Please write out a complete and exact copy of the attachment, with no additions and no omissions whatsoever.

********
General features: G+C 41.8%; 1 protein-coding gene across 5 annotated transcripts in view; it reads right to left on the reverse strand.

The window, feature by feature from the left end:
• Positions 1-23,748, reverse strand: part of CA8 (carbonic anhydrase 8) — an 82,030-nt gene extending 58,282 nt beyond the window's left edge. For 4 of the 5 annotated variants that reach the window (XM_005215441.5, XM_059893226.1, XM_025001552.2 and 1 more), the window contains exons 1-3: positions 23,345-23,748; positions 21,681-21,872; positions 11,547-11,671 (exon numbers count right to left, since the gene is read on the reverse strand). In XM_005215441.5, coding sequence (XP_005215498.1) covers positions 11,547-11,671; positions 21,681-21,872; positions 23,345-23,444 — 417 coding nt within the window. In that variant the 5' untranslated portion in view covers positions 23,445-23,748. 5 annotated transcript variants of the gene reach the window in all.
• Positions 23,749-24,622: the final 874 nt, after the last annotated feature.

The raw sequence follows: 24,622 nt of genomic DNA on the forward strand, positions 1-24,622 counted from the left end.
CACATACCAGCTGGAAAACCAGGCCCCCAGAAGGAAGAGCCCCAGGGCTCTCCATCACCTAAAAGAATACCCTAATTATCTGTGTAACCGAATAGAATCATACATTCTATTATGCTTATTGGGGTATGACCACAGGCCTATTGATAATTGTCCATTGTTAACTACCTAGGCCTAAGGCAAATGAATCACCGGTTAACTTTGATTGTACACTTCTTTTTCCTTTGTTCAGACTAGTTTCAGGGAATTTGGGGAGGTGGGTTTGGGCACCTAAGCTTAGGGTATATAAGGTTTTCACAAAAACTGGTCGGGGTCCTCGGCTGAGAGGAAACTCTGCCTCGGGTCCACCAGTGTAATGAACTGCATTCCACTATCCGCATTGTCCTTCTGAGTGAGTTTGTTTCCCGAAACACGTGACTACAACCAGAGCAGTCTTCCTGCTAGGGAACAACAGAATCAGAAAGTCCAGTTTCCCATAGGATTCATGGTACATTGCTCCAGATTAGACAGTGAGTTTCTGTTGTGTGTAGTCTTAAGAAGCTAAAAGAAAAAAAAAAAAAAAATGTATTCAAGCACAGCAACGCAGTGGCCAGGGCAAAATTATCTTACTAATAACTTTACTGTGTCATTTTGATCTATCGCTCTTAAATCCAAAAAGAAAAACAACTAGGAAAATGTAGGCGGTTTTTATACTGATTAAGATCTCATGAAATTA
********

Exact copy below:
General features: G+C 41.8%; 1 protein-coding gene across 5 annotated transcripts in view; it reads right to left on the reverse strand.

The window, feature by feature from the left end:
• Positions 1-23,748, reverse strand: part of CA8 (carbonic anhydrase 8) — an 82,030-nt gene extending 58,282 nt beyond the window's left edge. For 4 of the 5 annotated variants that reach the window (XM_005215441.5, XM_059893226.1, XM_025001552.2 and 1 more), the window contains exons 1-3: positions 23,345-23,748; positions 21,681-21,872; positions 11,547-11,671 (exon numbers count right to left, since the gene is read on the reverse strand). In XM_005215441.5, coding sequence (XP_005215498.1) covers positions 11,547-11,671; positions 21,681-21,872; positions 23,345-23,444 — 417 coding nt within the window. In that variant the 5' untranslated portion in view covers positions 23,445-23,748. 5 annotated transcript variants of the gene reach the window in all.
• Positions 23,749-24,622: the final 874 nt, after the last annotated feature.

The raw sequence follows: 24,622 nt of genomic DNA on the forward strand, positions 1-24,622 counted from the left end.
CACATACCAGCTGGAAAACCAGGCCCCCAGAAGGAAGAGCCCCAGGGCTCTCCATCACCTAAAAGAATACCCTAATTATCTGTGTAACCGAATAGAATCATACATTCTATTATGCTTATTGGGGTATGACCACAGGCCTATTGATAATTGTCCATTGTTAACTACCTAGGCCTAAGGCAAATGAATCACCGGTTAACTTTGATTGTACACTTCTTTTTCCTTTGTTCAGACTAGTTTCAGGGAATTTGGGGAGGTGGGTTTGGGCACCTAAGCTTAGGGTATATAAGGTTTTCACAAAAACTGGTCGGGGTCCTCGGCTGAGAGGAAACTCTGCCTCGGGTCCACCAGTGTAATGAACTGCATTCCACTATCCGCATTGTCCTTCTGAGTGAGTTTGTTTCCCGAAACACGTGACTACAACCAGAGCAGTCTTCCTGCTAGGGAACAACAGAATCAGAAAGTCCAGTTTCCCATAGGATTCATGGTACATTGCTCCAGATTAGACAGTGAGTTTCTGTTGTGTGTAGTCTTAAGAAGCTAAAAGAAAAAAAAAAAAAAAATGTATTCAAGCACAGCAACGCAGTGGCCAGGGCAAAATTATCTTACTAATAACTTTACTGTGTCATTTTGATCTATCGCTCTTAAATCCAAAAAGAAAAACAACTAGGAAAATGTAGGCGGTTTTTATACTGATTAAGATCTCATGAAATTA